In a career spanning work with saxophonist Pharoah Sanders
and trumpeter Miles Davis
to pianists Tommy Flanagan
and Marian McPartland
, drummer Billy Hart has pretty much seen it all, from the most centrist mainstream to the outer reaches of free playing and beyond. But as he approaches 72 later in 2012, there's one thing Hart hasn't doneuntil now. All Our Reasons
represents the first time the veteran drummer has reunited the same band as on a previous recording, in this case, his well-received 2006 HighNote debut, the simply titled Quartet
. Moving to a different label doesn't always mean change, but with Hart moving to ECM, and with label head Manfred Eicher in the producer's chair, it's a good opportunity to compare and contrast.
As would be expected from a label that's built its reputation on sonic transparency, All Our Reasons
reveals its layers more clearly. Pianist Ethan Iverson
and Mark Turner
may dominate as soloists on the saxophonist's melodic and close-to-the-center "Nigeria," but Hart's cymbal work remains fundamental to the track's forward motion, despite being so delicate as to be felt more than heard at times. Bassist Ben Street
, too, is key to the quartet's sound: robust enough to fill out the bottom, contributing to a collective sound that's got plenty of weight when necessary (Hart's modal "Tolli's Dance"), yet elsewhere feels rarefied and translucent (Turner's slowly unfolding "Wasteland").
Eicher is never satisfied with repetition, so it's no surprise that All Our Reasons
uses a more open-ended approachexploring freer terrain, albeit still within a compositional framework. Hart's opening "Song for Balkis" is, at nearly 13 minutes, the album's longest track. It is another gradually revealing piece, where a cued rubato theme finds Turner and Iverson passing the melody between them like a tag team. This leads to a saxophone solo that's the epitome of timbral control and focused construction, with Iverson, Street and Hart ebbing and flowing, and ascending and cascading in a pure simpatico of collaborative, egalitarian push-and-pull.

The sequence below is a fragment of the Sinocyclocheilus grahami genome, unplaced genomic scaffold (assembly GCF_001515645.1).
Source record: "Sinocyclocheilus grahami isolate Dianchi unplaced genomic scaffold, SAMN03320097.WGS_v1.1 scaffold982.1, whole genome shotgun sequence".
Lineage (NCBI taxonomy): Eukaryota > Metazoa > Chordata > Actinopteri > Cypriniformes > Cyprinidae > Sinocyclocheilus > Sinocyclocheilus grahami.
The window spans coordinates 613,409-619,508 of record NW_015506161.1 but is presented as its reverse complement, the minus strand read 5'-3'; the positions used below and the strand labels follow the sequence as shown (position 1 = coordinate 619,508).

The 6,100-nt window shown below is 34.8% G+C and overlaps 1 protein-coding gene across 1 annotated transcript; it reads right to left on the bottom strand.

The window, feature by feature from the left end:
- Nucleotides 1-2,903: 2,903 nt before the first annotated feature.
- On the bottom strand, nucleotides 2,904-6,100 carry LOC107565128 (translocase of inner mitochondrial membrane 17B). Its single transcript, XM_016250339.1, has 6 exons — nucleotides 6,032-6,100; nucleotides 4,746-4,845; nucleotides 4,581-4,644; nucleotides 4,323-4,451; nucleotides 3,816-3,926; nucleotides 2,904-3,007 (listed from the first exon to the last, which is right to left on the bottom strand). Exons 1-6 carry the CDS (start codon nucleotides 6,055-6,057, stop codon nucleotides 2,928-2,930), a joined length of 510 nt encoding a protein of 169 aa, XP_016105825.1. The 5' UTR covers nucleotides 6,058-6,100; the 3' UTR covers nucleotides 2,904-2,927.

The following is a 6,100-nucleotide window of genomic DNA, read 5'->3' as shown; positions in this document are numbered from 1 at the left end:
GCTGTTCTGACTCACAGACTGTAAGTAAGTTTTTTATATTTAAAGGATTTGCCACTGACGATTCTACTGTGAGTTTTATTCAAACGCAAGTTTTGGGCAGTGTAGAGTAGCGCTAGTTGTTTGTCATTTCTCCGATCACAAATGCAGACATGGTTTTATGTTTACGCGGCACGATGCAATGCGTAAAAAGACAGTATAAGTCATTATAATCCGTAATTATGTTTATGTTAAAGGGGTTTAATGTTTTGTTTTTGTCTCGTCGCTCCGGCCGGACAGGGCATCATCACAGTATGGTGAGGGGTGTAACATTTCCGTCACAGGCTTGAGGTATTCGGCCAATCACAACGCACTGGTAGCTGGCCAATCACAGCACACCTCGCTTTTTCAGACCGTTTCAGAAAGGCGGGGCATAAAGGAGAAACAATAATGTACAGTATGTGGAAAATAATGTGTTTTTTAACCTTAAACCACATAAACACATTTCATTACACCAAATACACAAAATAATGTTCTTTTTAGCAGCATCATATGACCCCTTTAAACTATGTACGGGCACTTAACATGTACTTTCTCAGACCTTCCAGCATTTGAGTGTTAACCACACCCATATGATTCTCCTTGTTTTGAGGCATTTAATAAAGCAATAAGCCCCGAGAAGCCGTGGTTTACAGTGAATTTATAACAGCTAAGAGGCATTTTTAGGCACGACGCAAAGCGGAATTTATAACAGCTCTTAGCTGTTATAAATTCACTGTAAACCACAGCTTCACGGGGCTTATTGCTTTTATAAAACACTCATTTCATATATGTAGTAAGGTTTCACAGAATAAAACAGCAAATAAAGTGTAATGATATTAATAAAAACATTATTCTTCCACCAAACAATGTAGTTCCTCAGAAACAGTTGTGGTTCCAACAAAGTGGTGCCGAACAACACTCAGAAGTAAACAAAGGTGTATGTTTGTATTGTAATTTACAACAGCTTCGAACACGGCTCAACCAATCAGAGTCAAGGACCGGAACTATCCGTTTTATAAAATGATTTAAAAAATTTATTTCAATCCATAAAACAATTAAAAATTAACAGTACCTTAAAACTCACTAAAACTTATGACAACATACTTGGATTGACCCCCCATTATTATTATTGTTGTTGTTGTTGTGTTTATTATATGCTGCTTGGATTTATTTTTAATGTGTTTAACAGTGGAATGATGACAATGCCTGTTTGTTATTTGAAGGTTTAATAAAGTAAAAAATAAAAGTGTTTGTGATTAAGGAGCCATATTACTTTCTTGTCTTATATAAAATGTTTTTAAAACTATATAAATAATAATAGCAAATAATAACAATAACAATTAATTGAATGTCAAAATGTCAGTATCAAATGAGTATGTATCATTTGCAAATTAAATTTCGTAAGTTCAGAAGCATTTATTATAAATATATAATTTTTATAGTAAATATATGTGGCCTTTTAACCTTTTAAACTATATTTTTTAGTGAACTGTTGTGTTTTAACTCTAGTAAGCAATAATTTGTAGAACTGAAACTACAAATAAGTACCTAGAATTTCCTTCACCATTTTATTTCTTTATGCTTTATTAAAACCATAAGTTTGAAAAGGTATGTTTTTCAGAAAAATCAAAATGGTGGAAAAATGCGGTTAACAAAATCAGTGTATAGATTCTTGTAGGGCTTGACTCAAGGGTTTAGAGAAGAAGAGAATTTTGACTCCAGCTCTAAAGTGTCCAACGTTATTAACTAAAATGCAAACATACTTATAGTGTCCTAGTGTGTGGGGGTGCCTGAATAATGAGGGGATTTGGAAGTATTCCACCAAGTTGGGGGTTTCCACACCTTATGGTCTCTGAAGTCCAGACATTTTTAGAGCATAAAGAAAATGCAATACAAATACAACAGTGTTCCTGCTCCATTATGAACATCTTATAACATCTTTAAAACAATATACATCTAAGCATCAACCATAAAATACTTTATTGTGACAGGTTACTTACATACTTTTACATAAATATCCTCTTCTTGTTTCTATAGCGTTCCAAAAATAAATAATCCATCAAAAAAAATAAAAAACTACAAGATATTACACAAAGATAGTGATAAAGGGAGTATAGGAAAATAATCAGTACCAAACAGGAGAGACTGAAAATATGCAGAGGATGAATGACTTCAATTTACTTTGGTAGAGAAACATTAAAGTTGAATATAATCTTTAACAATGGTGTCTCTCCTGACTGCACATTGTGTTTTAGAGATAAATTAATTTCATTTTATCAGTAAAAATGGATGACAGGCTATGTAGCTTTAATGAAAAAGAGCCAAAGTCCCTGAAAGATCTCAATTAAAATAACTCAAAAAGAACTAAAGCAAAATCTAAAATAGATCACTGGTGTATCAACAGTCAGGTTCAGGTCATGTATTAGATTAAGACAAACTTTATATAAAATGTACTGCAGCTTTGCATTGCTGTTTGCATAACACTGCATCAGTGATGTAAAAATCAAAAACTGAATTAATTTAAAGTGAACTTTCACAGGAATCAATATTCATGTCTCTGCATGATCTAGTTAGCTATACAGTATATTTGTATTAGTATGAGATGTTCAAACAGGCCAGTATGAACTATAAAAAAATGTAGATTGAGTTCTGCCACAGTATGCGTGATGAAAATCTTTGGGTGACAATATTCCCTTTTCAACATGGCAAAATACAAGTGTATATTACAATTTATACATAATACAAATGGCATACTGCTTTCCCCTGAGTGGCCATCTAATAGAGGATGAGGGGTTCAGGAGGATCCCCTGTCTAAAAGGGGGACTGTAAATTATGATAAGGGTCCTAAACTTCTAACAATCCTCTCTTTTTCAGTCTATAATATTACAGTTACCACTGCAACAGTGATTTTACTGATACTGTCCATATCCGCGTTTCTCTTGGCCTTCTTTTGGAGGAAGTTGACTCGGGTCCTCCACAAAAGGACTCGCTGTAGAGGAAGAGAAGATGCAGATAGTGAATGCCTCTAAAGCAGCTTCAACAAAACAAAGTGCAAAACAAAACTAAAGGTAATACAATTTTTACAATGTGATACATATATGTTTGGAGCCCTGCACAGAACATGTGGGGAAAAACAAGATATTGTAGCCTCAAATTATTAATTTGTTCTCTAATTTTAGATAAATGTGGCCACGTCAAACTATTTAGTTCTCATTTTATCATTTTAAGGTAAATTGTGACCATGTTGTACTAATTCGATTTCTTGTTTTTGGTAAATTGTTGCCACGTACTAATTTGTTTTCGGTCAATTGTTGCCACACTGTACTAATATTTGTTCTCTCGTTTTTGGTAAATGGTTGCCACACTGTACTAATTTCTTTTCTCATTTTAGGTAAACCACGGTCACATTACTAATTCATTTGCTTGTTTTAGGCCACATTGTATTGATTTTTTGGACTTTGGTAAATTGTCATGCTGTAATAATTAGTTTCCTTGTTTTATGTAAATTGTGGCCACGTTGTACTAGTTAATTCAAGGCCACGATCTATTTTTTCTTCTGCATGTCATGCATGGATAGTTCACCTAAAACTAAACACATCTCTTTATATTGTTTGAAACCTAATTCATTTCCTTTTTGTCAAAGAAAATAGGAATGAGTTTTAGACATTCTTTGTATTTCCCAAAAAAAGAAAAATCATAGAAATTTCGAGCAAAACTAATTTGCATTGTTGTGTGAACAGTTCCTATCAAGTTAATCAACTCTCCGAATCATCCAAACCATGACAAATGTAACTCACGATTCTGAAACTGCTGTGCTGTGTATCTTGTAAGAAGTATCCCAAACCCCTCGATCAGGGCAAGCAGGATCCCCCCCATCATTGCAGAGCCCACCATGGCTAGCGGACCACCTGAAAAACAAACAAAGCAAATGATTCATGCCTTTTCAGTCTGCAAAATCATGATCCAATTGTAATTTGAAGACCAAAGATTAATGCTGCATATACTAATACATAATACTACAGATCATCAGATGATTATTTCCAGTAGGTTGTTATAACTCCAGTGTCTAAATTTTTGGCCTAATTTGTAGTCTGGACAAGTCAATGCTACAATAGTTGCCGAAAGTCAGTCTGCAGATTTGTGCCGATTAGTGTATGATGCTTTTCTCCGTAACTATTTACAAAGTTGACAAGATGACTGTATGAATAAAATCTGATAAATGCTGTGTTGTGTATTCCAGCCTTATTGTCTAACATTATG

If Iverson's solo on "Song for Balkis" hints at his blocker, more jagged work with The Bad Plus
, then his brief solo piece, "Old Wood," reveals an altogether gentler player, capable of spare beauty and nuanced touch, even as the piece moves from lyrical positivism to more delicate angularity. As with Quartet
, All Our Reasons
includes a song written for Hart's daughter Imke, but "Imke's March" is more unusual, beginning and ending with an a capella
whistled theme, that bookends its weightier center, driven by Hart's ability to play liberally with time oftentimes seeming more to suggest it, while never losing sight of it.
Iverson's "Ohnedaruth," based on John Coltrane
's classic "Giant Steps," goes places the legendary saxophonist wouldn't, at least at the time of its writing in the late 1950s. The freer tack that the pianist and his mates take is more cerebral and less intrinsically visceral. It's an approach that defines much of All Our Reasons
, an album of liberated playing, driven by intellect but never at the expense of understated evocation and irrefutable resonance.